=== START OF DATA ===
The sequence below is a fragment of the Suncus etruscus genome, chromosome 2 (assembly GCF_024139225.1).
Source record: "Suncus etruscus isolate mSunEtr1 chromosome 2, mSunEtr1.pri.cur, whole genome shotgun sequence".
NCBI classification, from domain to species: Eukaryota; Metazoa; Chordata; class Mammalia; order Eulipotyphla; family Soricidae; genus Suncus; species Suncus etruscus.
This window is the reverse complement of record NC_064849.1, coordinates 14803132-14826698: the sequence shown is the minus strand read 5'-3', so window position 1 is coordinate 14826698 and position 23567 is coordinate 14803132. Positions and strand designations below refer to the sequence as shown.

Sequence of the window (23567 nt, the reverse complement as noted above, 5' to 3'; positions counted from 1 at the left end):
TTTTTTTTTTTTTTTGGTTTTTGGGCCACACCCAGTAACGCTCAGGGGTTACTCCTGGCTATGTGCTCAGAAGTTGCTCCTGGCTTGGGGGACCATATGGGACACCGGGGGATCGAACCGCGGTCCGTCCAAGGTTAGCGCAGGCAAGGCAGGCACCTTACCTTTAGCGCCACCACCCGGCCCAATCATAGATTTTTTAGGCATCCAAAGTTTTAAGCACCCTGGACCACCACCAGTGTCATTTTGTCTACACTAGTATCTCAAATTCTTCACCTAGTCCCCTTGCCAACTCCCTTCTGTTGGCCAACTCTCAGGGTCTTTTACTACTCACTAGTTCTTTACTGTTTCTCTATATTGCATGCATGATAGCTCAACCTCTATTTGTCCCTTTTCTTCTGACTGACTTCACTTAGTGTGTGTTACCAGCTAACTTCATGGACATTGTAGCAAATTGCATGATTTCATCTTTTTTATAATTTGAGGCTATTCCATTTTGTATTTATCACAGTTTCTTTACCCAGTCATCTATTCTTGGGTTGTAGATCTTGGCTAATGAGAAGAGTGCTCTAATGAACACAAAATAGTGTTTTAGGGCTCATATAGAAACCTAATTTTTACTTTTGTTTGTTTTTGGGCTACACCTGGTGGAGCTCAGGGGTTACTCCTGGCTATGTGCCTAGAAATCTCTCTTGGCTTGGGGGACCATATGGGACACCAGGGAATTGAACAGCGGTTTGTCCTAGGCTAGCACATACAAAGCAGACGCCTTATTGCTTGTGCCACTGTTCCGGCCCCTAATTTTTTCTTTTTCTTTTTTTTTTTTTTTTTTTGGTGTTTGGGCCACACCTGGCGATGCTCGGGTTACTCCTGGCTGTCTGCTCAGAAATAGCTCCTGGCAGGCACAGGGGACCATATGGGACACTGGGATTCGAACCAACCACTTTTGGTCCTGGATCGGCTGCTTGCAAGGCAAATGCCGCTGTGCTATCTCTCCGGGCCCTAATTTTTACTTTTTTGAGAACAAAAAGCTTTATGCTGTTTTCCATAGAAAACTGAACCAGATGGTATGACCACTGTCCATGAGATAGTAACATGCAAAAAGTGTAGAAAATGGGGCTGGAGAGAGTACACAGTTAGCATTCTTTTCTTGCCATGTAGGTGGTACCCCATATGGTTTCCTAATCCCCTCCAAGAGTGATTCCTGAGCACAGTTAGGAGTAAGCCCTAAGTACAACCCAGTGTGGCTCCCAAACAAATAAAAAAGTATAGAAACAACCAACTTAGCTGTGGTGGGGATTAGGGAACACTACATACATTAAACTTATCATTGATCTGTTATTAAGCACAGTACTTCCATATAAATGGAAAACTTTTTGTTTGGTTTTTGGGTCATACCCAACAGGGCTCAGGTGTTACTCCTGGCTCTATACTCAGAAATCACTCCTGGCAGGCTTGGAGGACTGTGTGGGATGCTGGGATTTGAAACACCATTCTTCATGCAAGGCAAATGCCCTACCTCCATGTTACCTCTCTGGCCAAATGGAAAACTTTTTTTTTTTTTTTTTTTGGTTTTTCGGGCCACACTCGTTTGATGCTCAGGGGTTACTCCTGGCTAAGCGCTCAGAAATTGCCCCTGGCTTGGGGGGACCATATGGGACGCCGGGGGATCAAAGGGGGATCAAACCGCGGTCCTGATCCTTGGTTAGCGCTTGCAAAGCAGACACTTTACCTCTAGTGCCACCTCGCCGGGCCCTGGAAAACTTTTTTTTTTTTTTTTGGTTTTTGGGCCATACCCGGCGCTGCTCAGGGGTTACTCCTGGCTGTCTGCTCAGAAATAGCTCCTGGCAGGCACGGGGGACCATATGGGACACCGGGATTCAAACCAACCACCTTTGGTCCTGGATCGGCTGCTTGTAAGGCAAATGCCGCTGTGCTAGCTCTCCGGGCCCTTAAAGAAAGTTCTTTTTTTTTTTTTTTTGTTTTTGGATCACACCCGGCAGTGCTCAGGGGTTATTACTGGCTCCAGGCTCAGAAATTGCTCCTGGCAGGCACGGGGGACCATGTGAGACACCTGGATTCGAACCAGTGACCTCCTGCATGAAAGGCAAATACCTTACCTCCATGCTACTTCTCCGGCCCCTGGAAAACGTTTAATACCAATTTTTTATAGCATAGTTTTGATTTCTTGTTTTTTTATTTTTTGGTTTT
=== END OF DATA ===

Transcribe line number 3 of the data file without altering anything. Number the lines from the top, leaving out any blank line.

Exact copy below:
NCBI classification, from domain to species: Eukaryota; Metazoa; Chordata; class Mammalia; order Eulipotyphla; family Soricidae; genus Suncus; species Suncus etruscus.